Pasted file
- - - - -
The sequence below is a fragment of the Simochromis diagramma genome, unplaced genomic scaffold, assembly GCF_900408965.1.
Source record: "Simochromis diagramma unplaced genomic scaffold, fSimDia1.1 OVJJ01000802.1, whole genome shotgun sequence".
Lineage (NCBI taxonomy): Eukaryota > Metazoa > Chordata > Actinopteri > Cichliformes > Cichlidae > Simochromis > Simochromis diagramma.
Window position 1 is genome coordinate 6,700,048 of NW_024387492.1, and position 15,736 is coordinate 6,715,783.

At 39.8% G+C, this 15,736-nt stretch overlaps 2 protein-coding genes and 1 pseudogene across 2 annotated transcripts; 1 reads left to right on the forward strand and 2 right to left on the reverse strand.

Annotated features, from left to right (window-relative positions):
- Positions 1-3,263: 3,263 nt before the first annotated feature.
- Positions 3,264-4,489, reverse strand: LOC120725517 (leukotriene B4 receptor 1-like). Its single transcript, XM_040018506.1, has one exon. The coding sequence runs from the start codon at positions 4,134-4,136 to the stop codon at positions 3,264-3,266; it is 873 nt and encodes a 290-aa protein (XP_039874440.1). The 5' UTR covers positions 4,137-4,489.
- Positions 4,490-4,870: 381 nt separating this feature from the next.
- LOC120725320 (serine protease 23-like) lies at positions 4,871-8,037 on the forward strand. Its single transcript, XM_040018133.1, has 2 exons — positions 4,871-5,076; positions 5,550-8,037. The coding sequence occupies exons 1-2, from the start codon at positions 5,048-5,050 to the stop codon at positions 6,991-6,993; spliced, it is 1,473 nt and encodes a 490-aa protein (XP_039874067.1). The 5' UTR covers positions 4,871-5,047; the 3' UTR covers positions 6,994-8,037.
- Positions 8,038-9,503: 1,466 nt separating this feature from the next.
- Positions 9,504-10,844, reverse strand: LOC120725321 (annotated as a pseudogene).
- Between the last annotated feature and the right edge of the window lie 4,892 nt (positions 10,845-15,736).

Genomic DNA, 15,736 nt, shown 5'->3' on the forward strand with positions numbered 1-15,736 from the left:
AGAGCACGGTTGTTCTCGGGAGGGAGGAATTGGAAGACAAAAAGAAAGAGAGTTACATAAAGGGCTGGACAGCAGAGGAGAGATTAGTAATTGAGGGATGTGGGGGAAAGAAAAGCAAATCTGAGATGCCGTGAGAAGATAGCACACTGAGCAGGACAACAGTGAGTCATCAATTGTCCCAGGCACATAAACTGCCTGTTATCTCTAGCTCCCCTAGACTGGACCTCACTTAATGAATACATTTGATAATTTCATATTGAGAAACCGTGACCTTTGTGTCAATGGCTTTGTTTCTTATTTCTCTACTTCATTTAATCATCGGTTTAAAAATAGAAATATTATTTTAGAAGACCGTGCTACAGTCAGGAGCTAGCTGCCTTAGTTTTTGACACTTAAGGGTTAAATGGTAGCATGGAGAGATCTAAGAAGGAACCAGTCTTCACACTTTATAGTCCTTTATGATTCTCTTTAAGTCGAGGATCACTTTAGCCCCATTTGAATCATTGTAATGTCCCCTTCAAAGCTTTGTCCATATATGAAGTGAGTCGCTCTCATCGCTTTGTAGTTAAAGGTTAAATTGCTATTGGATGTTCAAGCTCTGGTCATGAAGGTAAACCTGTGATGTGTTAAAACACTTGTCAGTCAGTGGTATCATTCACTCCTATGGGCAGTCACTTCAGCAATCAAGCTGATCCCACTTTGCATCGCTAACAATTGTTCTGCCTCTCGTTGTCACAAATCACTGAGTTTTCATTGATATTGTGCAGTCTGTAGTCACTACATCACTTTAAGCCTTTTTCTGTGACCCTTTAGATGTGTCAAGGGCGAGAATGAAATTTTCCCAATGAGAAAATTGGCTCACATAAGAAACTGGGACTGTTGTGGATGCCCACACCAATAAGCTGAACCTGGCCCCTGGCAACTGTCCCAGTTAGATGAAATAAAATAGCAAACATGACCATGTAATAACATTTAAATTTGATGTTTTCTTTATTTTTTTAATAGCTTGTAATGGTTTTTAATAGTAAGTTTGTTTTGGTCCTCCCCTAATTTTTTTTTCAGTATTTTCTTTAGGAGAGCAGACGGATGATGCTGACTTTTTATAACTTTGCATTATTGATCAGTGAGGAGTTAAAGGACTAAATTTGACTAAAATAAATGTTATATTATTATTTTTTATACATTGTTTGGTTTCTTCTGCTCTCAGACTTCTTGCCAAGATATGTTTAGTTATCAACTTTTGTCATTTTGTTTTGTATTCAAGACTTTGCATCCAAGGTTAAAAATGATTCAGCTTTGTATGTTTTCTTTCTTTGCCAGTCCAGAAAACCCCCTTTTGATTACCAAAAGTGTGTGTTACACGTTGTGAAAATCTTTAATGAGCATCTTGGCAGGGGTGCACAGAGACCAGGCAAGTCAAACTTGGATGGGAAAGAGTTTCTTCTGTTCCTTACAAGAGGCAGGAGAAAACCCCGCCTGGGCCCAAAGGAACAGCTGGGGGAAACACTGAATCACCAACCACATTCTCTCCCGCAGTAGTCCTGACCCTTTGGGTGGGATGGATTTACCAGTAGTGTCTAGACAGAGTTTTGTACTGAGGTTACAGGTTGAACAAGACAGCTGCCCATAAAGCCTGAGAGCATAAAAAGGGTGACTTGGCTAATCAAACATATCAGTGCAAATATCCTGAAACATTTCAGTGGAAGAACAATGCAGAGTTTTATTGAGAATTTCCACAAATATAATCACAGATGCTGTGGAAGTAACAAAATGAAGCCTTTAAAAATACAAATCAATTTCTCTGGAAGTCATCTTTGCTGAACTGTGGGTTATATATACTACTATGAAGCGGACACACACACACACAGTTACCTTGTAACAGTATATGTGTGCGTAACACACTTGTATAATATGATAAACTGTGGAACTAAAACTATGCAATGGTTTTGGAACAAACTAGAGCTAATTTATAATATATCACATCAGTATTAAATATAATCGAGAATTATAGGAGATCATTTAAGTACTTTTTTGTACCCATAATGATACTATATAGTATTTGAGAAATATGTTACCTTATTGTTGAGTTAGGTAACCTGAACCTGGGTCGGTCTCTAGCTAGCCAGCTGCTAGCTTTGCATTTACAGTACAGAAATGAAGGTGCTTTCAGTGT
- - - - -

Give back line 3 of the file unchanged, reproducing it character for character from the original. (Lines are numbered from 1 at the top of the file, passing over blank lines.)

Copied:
Lineage (NCBI taxonomy): Eukaryota > Metazoa > Chordata > Actinopteri > Cichliformes > Cichlidae > Simochromis > Simochromis diagramma.